Tips for Improving Horse and Rider Straightness with Caroline Harris


Tips for Improving Horse and Rider Straightness with Caroline Harris

We asked British event rider Caroline Harris to demonstrate a few exercises to improve both horse and rider straightness.

On a wet, grey day in October, at the end of the eventing season, Caroline’s competition string horses were away enjoying a well-deserved break at grass.

So, she is shown here, demonstrating the exercises on two horses at very different stages of their careers.  The first is D-Day, a 4 year old eventer who had just arrived, complete with furry coat (!) for an assessment of his potential and some cross country schooling.  The second is a 6 year old showjumper, Miss Pepperpot, whose suitability is being assessed for a career switch to eventing.



For this exercise, focus on trotting a straight line down the long side of the arena and then come back to walk before the corner.  Then make sure you walk a really square corner and have the horse bent round your inside leg so they are not falling in, or out.  Then move the horse back up to trot on the short side and then walk again and repeat the exercise in each corner.

Keep working on improving every upwards and downward transition so they are soft and over the back; and you should find the transitions improve as you repeat the exercise.

Repeat the exercise as many times as necessary until the horse is really listening to every transition and staying balanced in the corners.


To improve your horse’s straightness place some raised trot poles about a metre apart out. Here I have used old dressage marker rails instead of trot poles.

Trotting poles head on
Trotting poles head on

Repeat roughly 3 times on each rein (more on an older stronger horse)

Allow horses to work it out for themselves. They may make mistakes to begin with, so just be patient.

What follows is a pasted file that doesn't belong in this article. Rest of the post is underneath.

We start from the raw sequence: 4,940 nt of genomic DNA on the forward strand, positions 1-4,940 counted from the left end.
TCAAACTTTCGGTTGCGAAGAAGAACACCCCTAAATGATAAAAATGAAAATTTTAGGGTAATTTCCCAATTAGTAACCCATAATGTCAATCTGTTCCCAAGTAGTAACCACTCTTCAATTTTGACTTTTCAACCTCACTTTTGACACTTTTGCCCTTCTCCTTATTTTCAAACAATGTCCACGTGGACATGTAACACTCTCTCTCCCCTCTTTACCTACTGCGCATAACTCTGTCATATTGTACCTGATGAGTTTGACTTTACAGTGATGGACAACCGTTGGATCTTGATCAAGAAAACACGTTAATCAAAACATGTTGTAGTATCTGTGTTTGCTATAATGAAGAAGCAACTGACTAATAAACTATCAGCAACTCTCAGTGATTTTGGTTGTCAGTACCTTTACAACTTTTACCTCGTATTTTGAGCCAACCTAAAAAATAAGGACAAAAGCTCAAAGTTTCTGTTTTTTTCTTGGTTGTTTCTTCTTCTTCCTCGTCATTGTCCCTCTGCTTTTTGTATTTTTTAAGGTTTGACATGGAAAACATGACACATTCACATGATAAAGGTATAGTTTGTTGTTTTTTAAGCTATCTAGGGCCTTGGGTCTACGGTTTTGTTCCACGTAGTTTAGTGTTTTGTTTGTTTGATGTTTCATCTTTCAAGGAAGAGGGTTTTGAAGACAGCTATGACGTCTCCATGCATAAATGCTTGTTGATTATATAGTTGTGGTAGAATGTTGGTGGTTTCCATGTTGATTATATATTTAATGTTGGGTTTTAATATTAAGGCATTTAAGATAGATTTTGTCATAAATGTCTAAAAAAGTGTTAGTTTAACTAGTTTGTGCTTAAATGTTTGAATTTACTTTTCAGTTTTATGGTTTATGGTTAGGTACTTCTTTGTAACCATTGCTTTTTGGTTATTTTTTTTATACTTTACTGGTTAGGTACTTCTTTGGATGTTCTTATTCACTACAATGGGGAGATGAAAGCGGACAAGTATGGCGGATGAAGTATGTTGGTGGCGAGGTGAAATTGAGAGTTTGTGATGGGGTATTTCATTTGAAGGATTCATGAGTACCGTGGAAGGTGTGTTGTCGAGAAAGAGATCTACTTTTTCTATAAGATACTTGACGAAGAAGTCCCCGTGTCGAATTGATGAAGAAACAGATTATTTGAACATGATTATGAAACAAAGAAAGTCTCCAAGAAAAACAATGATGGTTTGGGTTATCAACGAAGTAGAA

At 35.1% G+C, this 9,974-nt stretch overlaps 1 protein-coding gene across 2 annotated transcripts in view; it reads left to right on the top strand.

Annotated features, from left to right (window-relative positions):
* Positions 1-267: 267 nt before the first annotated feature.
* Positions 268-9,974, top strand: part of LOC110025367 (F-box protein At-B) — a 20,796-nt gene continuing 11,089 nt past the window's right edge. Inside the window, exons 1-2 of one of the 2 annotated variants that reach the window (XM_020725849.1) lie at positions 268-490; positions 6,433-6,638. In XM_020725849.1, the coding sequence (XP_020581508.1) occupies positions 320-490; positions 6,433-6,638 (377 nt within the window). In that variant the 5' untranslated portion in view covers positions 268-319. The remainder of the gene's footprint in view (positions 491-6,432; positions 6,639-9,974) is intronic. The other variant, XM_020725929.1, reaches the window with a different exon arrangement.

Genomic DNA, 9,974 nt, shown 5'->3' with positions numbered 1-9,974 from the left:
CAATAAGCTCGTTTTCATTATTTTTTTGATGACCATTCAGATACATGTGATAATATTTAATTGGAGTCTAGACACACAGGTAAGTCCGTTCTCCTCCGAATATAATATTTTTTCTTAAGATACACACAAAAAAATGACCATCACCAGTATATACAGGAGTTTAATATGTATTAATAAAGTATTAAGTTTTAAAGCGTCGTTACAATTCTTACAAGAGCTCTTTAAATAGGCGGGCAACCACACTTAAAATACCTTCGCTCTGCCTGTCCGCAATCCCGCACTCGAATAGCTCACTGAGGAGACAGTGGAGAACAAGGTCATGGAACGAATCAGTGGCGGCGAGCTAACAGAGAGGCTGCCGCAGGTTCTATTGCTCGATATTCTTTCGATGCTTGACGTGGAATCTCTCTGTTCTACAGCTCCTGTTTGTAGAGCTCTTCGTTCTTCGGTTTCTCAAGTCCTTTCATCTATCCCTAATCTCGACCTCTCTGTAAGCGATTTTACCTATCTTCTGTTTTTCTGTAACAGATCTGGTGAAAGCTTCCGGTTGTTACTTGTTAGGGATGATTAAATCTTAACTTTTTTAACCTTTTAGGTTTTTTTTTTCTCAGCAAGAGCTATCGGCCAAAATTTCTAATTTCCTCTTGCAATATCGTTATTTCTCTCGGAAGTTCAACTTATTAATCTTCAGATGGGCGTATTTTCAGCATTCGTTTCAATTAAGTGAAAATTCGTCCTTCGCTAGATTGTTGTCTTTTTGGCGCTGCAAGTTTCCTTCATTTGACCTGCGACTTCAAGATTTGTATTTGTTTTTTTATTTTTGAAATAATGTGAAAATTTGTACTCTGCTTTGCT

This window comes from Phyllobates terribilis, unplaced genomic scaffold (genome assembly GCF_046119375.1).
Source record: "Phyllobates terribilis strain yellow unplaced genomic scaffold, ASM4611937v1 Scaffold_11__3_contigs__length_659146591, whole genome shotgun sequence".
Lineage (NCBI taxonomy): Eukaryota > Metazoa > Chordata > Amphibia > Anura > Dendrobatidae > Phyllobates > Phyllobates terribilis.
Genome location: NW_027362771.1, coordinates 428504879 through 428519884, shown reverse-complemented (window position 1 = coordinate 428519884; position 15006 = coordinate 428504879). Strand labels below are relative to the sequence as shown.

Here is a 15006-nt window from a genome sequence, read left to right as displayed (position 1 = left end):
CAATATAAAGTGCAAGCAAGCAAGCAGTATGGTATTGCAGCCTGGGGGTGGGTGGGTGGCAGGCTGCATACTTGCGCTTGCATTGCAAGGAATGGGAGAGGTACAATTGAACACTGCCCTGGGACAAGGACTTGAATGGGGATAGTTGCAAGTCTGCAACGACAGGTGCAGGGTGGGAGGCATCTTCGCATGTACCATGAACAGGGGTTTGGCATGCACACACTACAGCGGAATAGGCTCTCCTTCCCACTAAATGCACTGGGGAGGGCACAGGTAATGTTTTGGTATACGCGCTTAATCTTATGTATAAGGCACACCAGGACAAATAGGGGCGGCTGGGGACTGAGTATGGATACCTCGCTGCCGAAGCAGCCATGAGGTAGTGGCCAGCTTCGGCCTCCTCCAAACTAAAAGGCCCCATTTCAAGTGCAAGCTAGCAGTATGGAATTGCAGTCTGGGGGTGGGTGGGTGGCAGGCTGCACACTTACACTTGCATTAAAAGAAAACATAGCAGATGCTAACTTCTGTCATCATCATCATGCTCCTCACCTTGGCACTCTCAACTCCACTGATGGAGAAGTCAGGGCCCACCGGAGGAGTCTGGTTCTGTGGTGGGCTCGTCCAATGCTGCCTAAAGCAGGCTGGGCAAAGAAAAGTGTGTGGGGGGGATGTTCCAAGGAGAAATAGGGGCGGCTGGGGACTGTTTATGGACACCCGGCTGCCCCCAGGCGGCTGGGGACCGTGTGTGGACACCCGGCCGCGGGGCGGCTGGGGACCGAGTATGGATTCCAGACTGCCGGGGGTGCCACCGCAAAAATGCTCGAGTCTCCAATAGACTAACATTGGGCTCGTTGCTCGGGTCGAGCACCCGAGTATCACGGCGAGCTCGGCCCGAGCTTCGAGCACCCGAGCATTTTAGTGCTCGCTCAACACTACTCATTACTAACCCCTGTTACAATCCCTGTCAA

A good exercise to improve the horse’s straightness in canter is to set out 2 canter poles a random distance apart and then canter each one and count the strides you get in between and make sure you stay dead straight in the middle.  Before you start, identify a point at the end of the arena to focus on.

With more experienced horses, you can deliberately vary the strides you do between each pole. See below.

Note images 2 and 3 above, the poles are closer together.

Repeat until you can constantly get the stride pattern you want.

Stay tall in your position making sure you go over the centre of the poles. Make sure you are effective with your aids, either strong in your seat to hold them together for a collected stride pattern or effective in sending the horse forward for a more open stride pattern.


For this exercise, position 2 skinny fillers with V rails on each side, 4 strides apart.

Once you have mastered that, you can then take V rails down and see how the straightness has improved.

Remember to stay tall and strong in your core.

  1. RIDER STRAIGHTNESS – No stirrups

For this, take your stirrups away and first of all look at yourself in an arena mirror in halt with no stirrups to make sure you are sat straight.

If you don’t have a mirror, just try and focus straight ahead at a fixed point ahead of you and think of where your seat and hips are.  If you have someone on the ground ask them to stand behind you and check your seat position.

Start out in sitting trot with no stirrups and have a neck strap to hold onto.


Another really good exercise which you can do with or without stirrups, is to ride with one hand. Canter round just with one hand on the reins and then swap. This is a really good way to check that you are riding from your body and seat rather than from your hands.

For more training articles, see our riding/training category…click here.

With thanks to Caroline Harris and her rides, Miss Pepperpot and D-Day (pictured below)



Caroline Harris with Sam Griffiths-by Angus Murray.
Caroline Harris with Sam Griffiths-image by Angus Murray.


28 year old, Caroline Harris, has shared a yard, for the past 6 seasons, with Australian Olympic medallist, Sam Griffiths, in Dorset and has already achieved notable successes, bringing young horses up through the eventing ranks and achieving highly consistent results at international level.

In the past three season, Caroline has rarely been out of the top 10 in the international events she has entered, with horses including Billy Bumble, Woodlands Springtime and Falko TH.  Last season Caroline achieved her first placing in a Burghley Young Event Horse Final with the 4 year old Chillis Midnight Star at the 2018 Land Rover Burghley Horse Trials.

Caroline has schooling livery spaces available from time to time and is available for training and tuition.  She is supported by Gatehouse Hats, Devoucoux saddles, Falcon and Omega Equine Feeds, Kentucky Equine Horsewear (in association with Just Equine) and Rodney Powell Safetywear.


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